The Gentlemen of the Right: the Left’s poem has no faults to mention. The Gentlemen of the Left state: we wonder about the appropriateness of ‘dewfall damps down’ (tsuyu ni wa moenu).
In judgement: the Left’s poem has been stated to be without fault by the gentlemen present. In the Right’s poem, I wonder if saying, ‘dewfall damps down’ is meaning nothing burns in autumn? On the matter of using the term ‘summer insects’ (natsumushi) to refer to fireflies, I do wonder whether it is appropriate to imply with one’s composition that there are no such insects in autumn. Although in the Collection of Poems to Sing Aloud, fireflies occur in the Summer section, among the same collection’s Chinese poems there is ‘in the dark before dawn innumerable fireflies start from the autumn grasses’. Furthermore, in Pan Anren’s ‘Rhapsody on Autumn Inspirations’ he says, ‘Glittering fireflies shine by the palace gate, and crickets sing from the eaves of the fence’. Even though there are countless cases of Autumn fireflies, how can one have composed suggesting that there are not? Thus, the Left wins.
The Right state that they have no criticisms of the Left’s poem. The Left wonder about the suitability of fireflies disappearing in the autumn.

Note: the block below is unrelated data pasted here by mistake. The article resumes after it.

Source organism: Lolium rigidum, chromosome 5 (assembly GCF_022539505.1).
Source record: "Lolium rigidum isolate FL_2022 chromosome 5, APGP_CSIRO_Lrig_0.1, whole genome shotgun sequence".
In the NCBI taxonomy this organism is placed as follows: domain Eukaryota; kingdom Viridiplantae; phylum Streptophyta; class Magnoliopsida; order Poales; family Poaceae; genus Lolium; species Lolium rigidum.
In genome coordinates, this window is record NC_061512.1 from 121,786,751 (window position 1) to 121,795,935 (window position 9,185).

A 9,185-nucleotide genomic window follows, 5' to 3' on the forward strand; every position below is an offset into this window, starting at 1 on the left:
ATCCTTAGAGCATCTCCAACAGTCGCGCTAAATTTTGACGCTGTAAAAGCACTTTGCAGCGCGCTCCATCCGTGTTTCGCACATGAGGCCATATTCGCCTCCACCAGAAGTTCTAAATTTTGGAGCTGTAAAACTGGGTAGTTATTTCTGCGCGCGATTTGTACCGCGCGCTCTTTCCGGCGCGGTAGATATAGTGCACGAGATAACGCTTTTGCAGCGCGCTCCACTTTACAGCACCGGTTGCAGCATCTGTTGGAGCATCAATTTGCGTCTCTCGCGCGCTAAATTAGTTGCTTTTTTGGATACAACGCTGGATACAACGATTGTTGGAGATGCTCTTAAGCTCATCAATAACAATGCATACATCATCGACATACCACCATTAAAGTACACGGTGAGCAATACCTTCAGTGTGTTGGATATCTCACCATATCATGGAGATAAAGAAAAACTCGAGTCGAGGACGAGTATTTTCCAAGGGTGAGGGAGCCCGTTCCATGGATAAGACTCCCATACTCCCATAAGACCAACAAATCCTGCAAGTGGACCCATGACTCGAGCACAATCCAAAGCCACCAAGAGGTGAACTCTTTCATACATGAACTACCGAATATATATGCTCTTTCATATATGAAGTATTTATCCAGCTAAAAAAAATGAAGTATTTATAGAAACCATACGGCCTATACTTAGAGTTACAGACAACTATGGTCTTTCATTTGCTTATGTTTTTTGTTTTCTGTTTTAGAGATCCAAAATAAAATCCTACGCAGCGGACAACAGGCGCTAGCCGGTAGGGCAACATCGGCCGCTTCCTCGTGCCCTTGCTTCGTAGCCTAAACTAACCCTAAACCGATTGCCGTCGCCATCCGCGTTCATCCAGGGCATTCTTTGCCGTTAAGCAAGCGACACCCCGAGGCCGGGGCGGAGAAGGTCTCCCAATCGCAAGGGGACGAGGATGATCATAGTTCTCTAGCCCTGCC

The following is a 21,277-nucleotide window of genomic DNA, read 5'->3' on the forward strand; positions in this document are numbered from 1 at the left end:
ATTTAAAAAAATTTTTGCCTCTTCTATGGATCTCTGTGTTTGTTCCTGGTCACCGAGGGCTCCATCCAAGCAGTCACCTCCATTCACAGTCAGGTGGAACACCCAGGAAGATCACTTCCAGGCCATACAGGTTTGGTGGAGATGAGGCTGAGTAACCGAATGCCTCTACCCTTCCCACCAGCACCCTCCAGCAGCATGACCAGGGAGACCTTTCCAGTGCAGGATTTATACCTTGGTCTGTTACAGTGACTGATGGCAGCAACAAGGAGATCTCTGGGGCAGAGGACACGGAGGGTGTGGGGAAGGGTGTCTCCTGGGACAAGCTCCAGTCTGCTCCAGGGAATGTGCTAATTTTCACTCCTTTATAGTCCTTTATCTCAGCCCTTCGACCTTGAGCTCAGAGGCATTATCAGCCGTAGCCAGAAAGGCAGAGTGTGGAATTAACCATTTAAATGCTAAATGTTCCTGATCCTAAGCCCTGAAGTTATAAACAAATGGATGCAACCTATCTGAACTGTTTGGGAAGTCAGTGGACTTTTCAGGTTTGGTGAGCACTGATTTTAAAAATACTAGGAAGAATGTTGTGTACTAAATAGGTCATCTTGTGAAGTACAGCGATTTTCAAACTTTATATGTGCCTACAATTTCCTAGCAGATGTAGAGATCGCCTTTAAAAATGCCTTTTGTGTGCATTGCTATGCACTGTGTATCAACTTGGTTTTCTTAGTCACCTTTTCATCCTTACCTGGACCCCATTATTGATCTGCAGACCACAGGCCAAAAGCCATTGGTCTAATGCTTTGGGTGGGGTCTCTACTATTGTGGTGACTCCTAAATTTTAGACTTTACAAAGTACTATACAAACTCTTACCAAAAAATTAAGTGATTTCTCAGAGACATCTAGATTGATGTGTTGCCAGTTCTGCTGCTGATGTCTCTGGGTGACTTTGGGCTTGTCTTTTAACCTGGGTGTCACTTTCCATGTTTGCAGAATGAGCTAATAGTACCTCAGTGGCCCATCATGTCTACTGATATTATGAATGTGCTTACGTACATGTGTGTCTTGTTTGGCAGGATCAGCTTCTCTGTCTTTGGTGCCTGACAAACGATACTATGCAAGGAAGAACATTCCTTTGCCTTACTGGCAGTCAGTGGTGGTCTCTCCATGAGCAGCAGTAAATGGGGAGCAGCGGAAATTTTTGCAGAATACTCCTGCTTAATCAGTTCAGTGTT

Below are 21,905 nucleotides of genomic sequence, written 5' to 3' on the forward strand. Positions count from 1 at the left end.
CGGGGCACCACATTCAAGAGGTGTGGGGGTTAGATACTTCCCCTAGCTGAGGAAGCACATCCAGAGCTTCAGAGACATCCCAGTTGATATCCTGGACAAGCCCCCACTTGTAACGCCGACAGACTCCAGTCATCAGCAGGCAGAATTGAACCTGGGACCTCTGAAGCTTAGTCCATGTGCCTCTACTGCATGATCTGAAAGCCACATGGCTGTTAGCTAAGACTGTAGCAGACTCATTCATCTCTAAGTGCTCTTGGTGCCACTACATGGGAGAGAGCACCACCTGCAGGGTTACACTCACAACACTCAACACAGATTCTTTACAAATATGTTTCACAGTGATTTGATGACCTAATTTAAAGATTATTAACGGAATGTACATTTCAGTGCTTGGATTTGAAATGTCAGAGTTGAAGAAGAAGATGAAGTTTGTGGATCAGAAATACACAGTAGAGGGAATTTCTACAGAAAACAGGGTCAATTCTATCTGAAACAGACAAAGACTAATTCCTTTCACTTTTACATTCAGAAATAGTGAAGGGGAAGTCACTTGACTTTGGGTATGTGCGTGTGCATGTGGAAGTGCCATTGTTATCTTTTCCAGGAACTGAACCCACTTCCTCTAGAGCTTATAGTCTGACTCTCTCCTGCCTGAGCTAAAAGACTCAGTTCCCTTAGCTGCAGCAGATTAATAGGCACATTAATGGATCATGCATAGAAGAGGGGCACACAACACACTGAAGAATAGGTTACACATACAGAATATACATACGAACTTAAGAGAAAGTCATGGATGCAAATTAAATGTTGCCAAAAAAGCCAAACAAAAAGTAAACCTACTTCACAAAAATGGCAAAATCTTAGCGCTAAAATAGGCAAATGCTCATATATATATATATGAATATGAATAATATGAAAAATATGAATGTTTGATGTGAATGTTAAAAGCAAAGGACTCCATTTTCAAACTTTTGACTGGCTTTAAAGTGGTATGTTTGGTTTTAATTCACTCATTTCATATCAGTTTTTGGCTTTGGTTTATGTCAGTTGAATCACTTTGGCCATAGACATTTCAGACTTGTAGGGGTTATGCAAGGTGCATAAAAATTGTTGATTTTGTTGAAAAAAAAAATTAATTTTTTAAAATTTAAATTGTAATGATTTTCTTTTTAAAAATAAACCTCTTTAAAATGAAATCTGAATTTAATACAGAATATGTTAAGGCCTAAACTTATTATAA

Shunzei feels, ‘The Left’s poem is certainly charming in form and expression, but more thought should have been given to the initial phrase “How brief it was!” (hakanashi ya). The Right’s poem, too, is charming, and as for fireflies being a topic for summer poetry alone, in autumn it is acceptable to compose on the failing of their light, is it not? Did not Anjin compose “Fireflies flashing on the palace stairs and gates/Crickets crying from the eaves and tiles”? There is also the example from the Collection of Songs to Sing Aloud of “Seeking cuckoo calls in the dawntime clouds/Innumerable fireflies flit among the autumn grasses”. Still, the Left’s “dewdrops on my pillowing arm” wins, I think.’